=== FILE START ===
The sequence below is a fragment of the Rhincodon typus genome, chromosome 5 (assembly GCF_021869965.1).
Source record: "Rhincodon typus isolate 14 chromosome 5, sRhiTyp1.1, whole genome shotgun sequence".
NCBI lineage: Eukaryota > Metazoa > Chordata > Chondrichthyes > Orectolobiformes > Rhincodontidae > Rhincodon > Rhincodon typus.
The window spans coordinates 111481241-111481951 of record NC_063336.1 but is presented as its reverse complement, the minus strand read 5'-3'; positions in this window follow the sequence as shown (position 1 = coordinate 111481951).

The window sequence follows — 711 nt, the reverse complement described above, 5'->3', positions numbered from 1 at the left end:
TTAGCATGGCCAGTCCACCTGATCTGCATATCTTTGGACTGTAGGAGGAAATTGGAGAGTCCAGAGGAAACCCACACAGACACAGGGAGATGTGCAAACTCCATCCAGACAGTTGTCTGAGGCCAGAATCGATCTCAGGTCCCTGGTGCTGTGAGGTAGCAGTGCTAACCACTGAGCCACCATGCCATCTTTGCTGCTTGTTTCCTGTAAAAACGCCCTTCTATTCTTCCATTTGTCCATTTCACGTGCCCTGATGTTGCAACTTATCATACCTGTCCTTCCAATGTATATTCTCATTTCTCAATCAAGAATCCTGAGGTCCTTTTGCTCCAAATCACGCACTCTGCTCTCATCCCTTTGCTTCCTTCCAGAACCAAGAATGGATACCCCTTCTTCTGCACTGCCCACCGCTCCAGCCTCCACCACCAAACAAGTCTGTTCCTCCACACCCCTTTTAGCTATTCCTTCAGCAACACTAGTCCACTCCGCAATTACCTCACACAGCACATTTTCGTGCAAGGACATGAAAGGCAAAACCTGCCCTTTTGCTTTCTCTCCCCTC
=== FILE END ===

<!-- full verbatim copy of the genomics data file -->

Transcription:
The sequence below is a fragment of the Rhincodon typus genome, chromosome 5 (assembly GCF_021869965.1).
Source record: "Rhincodon typus isolate 14 chromosome 5, sRhiTyp1.1, whole genome shotgun sequence".
NCBI lineage: Eukaryota > Metazoa > Chordata > Chondrichthyes > Orectolobiformes > Rhincodontidae > Rhincodon > Rhincodon typus.
The window spans coordinates 111481241-111481951 of record NC_063336.1 but is presented as its reverse complement, the minus strand read 5'-3'; positions in this window follow the sequence as shown (position 1 = coordinate 111481951).

The window sequence follows — 711 nt, the reverse complement described above, 5'->3', positions numbered from 1 at the left end:
TTAGCATGGCCAGTCCACCTGATCTGCATATCTTTGGACTGTAGGAGGAAATTGGAGAGTCCAGAGGAAACCCACACAGACACAGGGAGATGTGCAAACTCCATCCAGACAGTTGTCTGAGGCCAGAATCGATCTCAGGTCCCTGGTGCTGTGAGGTAGCAGTGCTAACCACTGAGCCACCATGCCATCTTTGCTGCTTGTTTCCTGTAAAAACGCCCTTCTATTCTTCCATTTGTCCATTTCACGTGCCCTGATGTTGCAACTTATCATACCTGTCCTTCCAATGTATATTCTCATTTCTCAATCAAGAATCCTGAGGTCCTTTTGCTCCAAATCACGCACTCTGCTCTCATCCCTTTGCTTCCTTCCAGAACCAAGAATGGATACCCCTTCTTCTGCACTGCCCACCGCTCCAGCCTCCACCACCAAACAAGTCTGTTCCTCCACACCCCTTTTAGCTATTCCTTCAGCAACACTAGTCCACTCCGCAATTACCTCACACAGCACATTTTCGTGCAAGGACATGAAAGGCAAAACCTGCCCTTTTGCTTTCTCTCCCCTC